CAMP HANSEN, Okinawa, Japan -- The passing of the sword, the oldest weapon still in our arsenal today, symbolizes the passing of martial leadership from one sergeant major to the other.
Combat Logistics Battalion 31, the logistics combat element of the 31st Marine Expeditionary Unit, held a post and relief ceremony here, August 10, as Sgt. Maj. Anthony P. Goss relinquished the duties of senior staff non-commissioned officer to Sgt. Maj. Matthew J. Grither.
The ceremony also served to commemorate the retirement of Goss, a native of Quitman, Georgia, who served the Marine Corps and his country for 30 years.
Goss received a Meritorious Service Medal with Gold Star in lieu of second award and, as a retirement gift, a flag that was flown over the Beirut Memorial at Marine Corps Base Camp Lejeune, N.C.
"People have asked if I'm happy I'm retiring and I can honestly say no, but I'm content with it - I have exceeded my goals," said Goss.
Goss' personal decorations also include a Navy and Marine Corps Commendation Medal with Gold Star in lieu of second award, a Navy and Marine Corps Achievement Medal with two Gold Stars in lieu of third award, and the Combat Action Ribbon.
Grither, a native of Hillsboro, Missouri, was promoted to the rank of sergeant major Aug. 1, 2012, and joins CLB-31 after serving as the company first sergeant of Headquarters Company/Military Police Support Company, II Marine Expeditionary Force Headquarters Group during a one-year deployment to Afghanistan in support of Operation Enduring Freedom.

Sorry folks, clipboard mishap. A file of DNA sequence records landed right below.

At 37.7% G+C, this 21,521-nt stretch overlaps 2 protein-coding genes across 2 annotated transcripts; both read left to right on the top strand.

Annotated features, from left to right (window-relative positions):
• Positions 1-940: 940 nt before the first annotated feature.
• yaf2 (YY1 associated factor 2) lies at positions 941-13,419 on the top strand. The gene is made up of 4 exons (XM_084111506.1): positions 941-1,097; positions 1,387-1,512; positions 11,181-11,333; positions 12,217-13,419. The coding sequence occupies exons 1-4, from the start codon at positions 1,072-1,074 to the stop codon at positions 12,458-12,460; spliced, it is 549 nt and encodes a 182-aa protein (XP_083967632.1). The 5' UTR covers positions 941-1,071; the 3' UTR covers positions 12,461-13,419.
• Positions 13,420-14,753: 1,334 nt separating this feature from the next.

"Today is really about Sgt. Maj. Goss, it is his ceremony and his retirement," said Grither. "I look forward to doing the best I can as the CLB-31 sergeant major and learning what each and every Marine in the CLB does."
His personal decorations include the Navy and Marine Corps Commendation Medal with three Gold Stars in lieu of fourth award, a Navy and Marine Corps Achievement Medal with three Gold Stars in lieu of fourth award, and the Combat Action Ribbon.
As the unit's new sergeant major, Grither must carry on the role of teacher and keeper of traditions, to both enlisted Marines and commissioned Marine officers.